Starship Troopers – Review (Spoiler Free)

Starship Troopers PosterComplex satire or brainless shootem up? Whatever it is, it isn’t subtle…

The amount of blood, guts and bad acting is pretty overwhelming here, to the degree that Starship Troopers can be seen as nothing but a mindless movie best enjoyed whilst drinking. However, the film also satirises both America’s political  system, fascism and the generic Hollywood action movie with their typical overwhelming amount of blood, guts and bad acting, making it a somewhat complex film to really get to grips with.

The film’s main plot of pretty humans battling against the savage, primitive aliens is a simplistic as it comes. Lots of perfect faces with shiny white teeth, ugly things blowing up, nudity… you get the gist. This plot is consistently sent-up by the film’s often heavy-handed attack on fascism and the action movie genre, and whilst the film is rather fresh for that attack, it isn’t too interesting beyond that. Except for the fact that this satire is somehow missed by a large amount of reviewers. It seems that in choosing the actors he did, including Denise Richards (need I say more), and by going all out with the action sequences Verhoeven may have accidentally made too believable a bad movie for the satirical voice to actually worm through.


There’s an argument out there on the internet which states that if Starship Troopers had been given Dr Strangelove calibre actors then it would now be considered a classic, however I don’t think that is the case. Regardless of whether you think the film is intelligent or dumb, spectacular or sleep inducing, it works best by being ambiguous. The discussion that can be had about whether the poor acting or bad writing is intentional would be lost by hiring fantastic actors. If the film went down that route and had its cast play it straight we would have one reading, if it had them deliberately acting badly then it would have had another clear reading, what would be lost however is the conversation which Starship Troopers provokes.

We are promoted to ask why, if we recognise the fascist, violent world in which this film is set then why do we continue to side with its heroes, cheering them on until the end even, though we acknowledge the troubling issues which are occurring on screen? It seems to me that this experience comes about because of the blurred lines between clear political satire and seemingly brainless popcorn movie gunfights. Regardless of whether the movie intends for this ambiguity or not, and I happen to think that it broadly if not all that intellectually does, what matters is that it is present, and it makes the discussions after watching the film much more important than the film itself. The film’s challenges to Hollywood and Fascism may be pretty simplistic, but the conversation surrounding  it has proved to be far more complex and engaging. 


What is the film’s greatest strength? It’s satire and the complex ambiguity surrounding it.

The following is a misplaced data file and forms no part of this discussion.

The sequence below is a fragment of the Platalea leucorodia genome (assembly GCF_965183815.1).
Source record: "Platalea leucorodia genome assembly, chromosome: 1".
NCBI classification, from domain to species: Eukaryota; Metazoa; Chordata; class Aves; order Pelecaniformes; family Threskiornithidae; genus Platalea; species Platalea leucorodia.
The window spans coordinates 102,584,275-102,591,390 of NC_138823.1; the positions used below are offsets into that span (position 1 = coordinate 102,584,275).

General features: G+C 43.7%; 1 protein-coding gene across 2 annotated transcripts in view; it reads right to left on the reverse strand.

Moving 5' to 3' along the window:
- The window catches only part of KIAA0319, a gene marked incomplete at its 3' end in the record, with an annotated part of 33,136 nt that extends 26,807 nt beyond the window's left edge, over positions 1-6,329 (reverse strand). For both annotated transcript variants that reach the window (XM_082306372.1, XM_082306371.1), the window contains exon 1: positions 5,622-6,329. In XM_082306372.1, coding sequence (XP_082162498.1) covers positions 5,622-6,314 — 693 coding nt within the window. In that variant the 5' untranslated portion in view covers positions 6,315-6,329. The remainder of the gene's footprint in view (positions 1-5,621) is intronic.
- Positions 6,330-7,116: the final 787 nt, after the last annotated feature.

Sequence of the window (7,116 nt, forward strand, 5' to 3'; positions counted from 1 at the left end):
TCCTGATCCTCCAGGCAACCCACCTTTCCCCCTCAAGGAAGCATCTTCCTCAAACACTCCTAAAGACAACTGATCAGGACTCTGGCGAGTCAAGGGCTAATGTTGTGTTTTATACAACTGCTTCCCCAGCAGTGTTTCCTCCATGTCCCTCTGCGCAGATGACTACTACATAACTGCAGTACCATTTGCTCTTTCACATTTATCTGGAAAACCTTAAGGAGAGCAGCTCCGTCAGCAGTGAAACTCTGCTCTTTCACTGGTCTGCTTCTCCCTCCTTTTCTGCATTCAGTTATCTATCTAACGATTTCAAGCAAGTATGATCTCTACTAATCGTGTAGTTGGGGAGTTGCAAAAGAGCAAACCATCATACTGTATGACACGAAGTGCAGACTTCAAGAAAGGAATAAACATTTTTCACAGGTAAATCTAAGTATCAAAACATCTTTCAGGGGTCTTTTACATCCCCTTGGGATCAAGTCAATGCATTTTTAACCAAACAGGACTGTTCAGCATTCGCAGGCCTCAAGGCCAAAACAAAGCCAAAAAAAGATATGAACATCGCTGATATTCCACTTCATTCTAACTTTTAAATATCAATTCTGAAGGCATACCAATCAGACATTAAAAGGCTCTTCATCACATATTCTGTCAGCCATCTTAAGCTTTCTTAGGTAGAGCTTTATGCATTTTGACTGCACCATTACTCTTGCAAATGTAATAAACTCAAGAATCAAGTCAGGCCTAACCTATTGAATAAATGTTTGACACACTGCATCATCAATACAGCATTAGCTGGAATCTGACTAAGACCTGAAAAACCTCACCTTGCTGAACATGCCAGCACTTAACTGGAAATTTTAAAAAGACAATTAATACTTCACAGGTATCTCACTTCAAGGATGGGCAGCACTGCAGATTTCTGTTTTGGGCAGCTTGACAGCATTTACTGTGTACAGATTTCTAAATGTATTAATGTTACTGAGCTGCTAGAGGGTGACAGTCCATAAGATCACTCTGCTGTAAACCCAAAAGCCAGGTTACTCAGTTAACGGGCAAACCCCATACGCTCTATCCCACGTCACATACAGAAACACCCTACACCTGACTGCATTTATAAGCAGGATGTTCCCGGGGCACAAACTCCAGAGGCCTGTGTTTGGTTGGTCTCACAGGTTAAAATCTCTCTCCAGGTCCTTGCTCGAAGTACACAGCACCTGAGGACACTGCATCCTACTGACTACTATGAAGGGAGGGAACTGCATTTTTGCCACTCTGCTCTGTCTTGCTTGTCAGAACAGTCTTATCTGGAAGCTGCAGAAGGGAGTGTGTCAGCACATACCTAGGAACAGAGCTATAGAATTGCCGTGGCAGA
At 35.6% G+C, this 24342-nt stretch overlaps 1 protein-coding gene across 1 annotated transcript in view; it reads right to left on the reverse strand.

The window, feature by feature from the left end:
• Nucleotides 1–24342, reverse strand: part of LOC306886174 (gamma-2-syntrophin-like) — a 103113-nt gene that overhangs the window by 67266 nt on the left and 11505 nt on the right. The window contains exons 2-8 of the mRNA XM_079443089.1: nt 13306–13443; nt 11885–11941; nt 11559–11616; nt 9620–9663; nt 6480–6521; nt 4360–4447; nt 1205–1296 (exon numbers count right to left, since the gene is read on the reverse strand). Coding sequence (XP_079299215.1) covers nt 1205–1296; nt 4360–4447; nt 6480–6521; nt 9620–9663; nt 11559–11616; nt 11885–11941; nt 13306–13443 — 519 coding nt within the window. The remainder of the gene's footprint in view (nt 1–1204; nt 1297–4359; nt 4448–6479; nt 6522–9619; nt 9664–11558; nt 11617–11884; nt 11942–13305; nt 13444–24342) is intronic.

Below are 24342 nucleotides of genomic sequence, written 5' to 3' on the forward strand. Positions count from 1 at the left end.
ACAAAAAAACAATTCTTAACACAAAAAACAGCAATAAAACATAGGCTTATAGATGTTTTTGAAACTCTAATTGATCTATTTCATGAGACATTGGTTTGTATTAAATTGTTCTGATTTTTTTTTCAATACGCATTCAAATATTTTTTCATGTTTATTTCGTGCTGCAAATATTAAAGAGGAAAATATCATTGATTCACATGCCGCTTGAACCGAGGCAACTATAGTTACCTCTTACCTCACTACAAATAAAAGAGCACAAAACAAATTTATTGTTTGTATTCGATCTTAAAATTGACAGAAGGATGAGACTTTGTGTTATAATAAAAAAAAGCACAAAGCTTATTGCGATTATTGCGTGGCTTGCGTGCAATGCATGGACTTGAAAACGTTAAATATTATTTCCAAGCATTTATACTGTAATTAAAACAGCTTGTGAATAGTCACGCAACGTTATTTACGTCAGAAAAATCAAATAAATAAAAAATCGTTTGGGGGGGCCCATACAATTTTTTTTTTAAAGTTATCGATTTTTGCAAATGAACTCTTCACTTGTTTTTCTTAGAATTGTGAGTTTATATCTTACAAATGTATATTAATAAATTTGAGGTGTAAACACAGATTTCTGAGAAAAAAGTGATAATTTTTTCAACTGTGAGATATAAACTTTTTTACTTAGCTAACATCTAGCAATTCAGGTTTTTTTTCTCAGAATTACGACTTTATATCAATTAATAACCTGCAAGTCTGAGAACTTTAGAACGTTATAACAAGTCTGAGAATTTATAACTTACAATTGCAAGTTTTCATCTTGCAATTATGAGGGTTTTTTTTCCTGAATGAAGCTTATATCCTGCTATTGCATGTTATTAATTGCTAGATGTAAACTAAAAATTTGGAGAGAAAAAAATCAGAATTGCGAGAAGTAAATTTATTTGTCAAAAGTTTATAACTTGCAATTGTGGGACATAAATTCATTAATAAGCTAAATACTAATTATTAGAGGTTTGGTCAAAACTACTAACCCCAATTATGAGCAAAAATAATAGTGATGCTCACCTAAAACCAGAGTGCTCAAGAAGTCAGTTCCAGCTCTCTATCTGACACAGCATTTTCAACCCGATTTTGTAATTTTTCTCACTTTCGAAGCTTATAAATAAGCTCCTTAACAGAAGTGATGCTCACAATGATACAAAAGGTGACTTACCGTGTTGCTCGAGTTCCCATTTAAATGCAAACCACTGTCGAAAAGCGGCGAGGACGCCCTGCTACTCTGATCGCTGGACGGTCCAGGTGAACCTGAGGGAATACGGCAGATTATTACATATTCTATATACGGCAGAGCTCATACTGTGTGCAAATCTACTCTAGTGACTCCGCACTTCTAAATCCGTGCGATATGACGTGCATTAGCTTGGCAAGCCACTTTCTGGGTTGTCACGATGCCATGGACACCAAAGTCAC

Its greatest weakness? How bluntly it delivers its satire, its dialogue, its characters…

Would I see it again? Yes, despite everything it’s fairly enjoyable and my reading of it changes with every viewing.

Blast out your thoughts in the comment box below!


  1. Abbi · · Reply

    I wanted to hate this film because it’s the opposite of everything I enjoy about cinema… but I couldn’t… because it was kind of awesome.

    1. I know exactly what you mean! It’s strangely rather enjoyable, despite everything about it which isn’t!

    1. Why thank you!

  2. mrheslop · · Reply

    The film was based on a 1950s young adult novel by Robert A. Heinlein, which wasn’t satirical in the slightest. The Bugs were a metaphor for communists, and the book was filled with straight-faced right-wing sermonising. It even has a line about how liberty must be constantly renewed with the blood of patriots.
    Faced with that material, Verhoeven found it depressing and decided to approach it satirically, to some degree. I really like this review, because it articulates my own feelings about the film better than I could. On the one hand its satire is interesting, but on the other it’s still a fairly cardboard action romp. I liked it, though it’s too long and shouldn’t have played the middle ground so much; if it wanted to be satire, then it should have gone all the way with that. Thanks for the fun and interesting read, Mr Rumsey!

    1. Yeah I read up a bit on the book when writing this review and it sounds very right-wing! I kind of want to read it in order to compare it to the film. See what, if any was kept, and how different they are.

      Thank you very much for those kind words! It really could be cut down and in order to be successful it should have avoided the middle ground as you say, however it is very interesting to look at now because of that ambiguity!

      1. mrheslop · · Reply

        The book has robo-plated armour suits, kind of like in that movie Pacific Rim, so that’s one thing it has going for it!

        1. Haha that certainly is! Robot plated armour suits make anything better!

  3. Love this film 😀

    1. Good to hear buddy! It’s a good film, even though it shouldn’t be!

  4. Nice analysis here. I really do love this film. One of the best DVD commentaries I’ve heard is Paul Verhoeven and Edward Neumeier’s track for this film. They comment often about how the film was made not only made as a satire, but as an openhanded condemnation of fascist politics. If you’re interested in the film, I highly recommend giving the track a listen. But either way, glad to hear you like this film!

    1. Thank you and thanks do the recommendation too. I am quite a fan of commentaries but haven’t heard this one, it would definitely be of interest to me!

  5. **They comment often about how the film was not only made as a satire, but as…

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